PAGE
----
Brackish Water Abounds, but Using It Isn't Simple
There are an estimated 880 trillion gallons of brackish water underneath the state's surface. But using the salty resource can be tricky: Treating it carries a hefty price tag, and the oversight of its withdrawal isn't clear-cut.
Beneath the Surface
With an exploding population and a dwindling surface water supply that is increasingly out of reach, Texans are counting on water below the ground to fuel the state's economic growth. But they face significant challenges, examined in this series on the state's thirst for underground water.More in this series
Hundreds of trillions of gallons of brackish water are estimated to lie underneath Texas, an amount that some believe could quench the state’s thirst once and for all.
There are just a few problems with the water: It has too much salt and other dissolved solids to be fit to drink, treating it carries a significant expense, and regulating its withdrawal — like with all Texas groundwater — has already proved to be tricky.
“We never thought that [regulators] might have to have power over brackish water,” said state Sen. Troy Fraser, R-Horseshoe Bay, chairman of the Senate Natural Resources Committee. “It’ll take some time to figure this out. … It’s a whole new frontier that we don’t know for sure how we’re going to administer.”
While the aquifers in Texas thus far generally are pumped for the freshwater, most also contain a significant amount of brackish water, often in a different layer of the aquifer formation. Few dispute that mass-scale treatment of such brackish water, through a technique known as desalination, would go a long way toward solving Texas’ water problem. Some, including Dow Chemical in Freeport, have taken advantage of desalinating nearby seawater, but the more practical option for most public water systems is to extract brackish water from underground. That resource is not as salty as seawater and therefore less expensive to treat.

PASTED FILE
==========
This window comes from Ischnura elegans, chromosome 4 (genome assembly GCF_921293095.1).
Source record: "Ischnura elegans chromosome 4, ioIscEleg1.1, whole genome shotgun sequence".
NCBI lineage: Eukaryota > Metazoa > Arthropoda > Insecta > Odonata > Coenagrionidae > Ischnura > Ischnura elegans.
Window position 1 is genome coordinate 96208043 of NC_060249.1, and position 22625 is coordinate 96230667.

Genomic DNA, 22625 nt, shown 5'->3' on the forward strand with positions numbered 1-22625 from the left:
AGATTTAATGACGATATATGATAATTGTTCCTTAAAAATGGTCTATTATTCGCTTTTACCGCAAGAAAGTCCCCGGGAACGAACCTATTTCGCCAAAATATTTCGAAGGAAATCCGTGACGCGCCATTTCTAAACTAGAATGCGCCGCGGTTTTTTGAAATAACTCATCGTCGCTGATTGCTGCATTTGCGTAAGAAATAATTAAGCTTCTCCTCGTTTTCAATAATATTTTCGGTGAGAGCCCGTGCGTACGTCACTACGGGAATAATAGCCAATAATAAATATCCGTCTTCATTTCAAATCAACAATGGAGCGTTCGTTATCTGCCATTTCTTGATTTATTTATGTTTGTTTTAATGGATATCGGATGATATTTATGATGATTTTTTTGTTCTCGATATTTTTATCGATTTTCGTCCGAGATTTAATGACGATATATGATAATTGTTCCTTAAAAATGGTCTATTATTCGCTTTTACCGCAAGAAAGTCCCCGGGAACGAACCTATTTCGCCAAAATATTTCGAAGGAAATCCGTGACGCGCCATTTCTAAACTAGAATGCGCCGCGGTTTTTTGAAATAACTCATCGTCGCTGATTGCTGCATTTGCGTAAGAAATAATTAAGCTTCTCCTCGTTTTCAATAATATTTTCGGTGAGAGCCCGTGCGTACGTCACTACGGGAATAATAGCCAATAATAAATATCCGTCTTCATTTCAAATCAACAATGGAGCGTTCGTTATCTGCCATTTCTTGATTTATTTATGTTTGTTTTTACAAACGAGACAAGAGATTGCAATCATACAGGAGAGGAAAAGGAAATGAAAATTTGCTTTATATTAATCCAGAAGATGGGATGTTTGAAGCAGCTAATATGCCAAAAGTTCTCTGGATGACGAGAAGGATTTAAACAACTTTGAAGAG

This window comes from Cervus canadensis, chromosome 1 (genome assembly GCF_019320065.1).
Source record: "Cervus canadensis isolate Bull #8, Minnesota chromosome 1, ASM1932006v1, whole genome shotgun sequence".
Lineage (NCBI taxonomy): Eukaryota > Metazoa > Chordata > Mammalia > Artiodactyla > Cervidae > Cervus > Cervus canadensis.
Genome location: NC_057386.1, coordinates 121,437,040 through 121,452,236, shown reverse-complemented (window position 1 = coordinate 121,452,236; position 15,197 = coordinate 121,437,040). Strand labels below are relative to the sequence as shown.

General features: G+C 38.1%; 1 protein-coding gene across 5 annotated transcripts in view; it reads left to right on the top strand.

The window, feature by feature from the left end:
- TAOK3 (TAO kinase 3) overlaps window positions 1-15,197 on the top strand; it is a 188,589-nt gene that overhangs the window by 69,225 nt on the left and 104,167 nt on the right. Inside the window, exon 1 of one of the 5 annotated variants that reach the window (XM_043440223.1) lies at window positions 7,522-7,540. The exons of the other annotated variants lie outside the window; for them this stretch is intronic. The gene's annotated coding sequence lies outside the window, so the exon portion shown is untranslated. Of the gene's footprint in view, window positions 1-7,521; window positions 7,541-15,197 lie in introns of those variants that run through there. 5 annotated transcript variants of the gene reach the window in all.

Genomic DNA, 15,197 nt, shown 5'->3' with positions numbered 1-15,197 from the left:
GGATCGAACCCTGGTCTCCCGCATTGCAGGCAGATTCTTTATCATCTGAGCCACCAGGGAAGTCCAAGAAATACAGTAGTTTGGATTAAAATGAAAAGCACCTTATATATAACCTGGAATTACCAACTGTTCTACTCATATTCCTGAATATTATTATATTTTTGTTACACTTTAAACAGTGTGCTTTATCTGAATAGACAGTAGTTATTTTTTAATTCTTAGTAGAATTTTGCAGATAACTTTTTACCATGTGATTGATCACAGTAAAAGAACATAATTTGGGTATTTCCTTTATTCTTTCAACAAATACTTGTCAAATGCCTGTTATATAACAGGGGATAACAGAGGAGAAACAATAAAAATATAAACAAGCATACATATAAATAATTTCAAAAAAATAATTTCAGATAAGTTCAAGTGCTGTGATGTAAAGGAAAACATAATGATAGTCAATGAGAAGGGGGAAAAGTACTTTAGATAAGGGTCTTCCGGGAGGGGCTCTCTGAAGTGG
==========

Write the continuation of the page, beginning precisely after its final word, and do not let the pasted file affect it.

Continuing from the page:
Yet questions remain on accessing and using the estimated 880 trillion gallons of brackish water underneath the state's surface.
State law requires that groundwater conservation districts develop goals for the aquifers they regulate, to make sure they’re not depleted by overpumping. But that rule only exists explicitly for freshwater underground.
Fraser said that whether districts should treat brackish groundwater and freshwater the same is an open question, even though the brackish water is much more abundant. “Is there a reason to try to preserve it, make it last?” he said.
In addition, concerns that pumping from an aquifer's brackish water layers could cause that water to mix with freshwater run high in many parts of Texas.
“It’s not like we have this one separate bathtub of brackish groundwater and this one separate bathtub of freshwater,” said Stacey Steinbach, executive director of the Texas Alliance of Groundwater Districts. In some aquifers, brackish and freshwater supplies may exist on separate levels that are unlikely to mix. In others, they could flow together at the same level.
“You pump the brackish, it’s definitely going to have an impact on the fresh” in some areas, said Robert Mace, deputy executive administrator at the Texas Water Development Board. Nearer to the Gulf Coast, the effects could be severe because both types of water flow in the same layer or layers that are very close to one another.
But in other aquifers, the situation is different. The TWDB has identified the Carrizo-Wilcox Aquifer as one with the most potential for producing brackish groundwater. In that aquifer, brackish and freshwater layers are hundreds of feet apart. “When you pump that deeper brackish [water], the effects have to get all the way through that shale and clay before it affects the fresh" water, Mace said.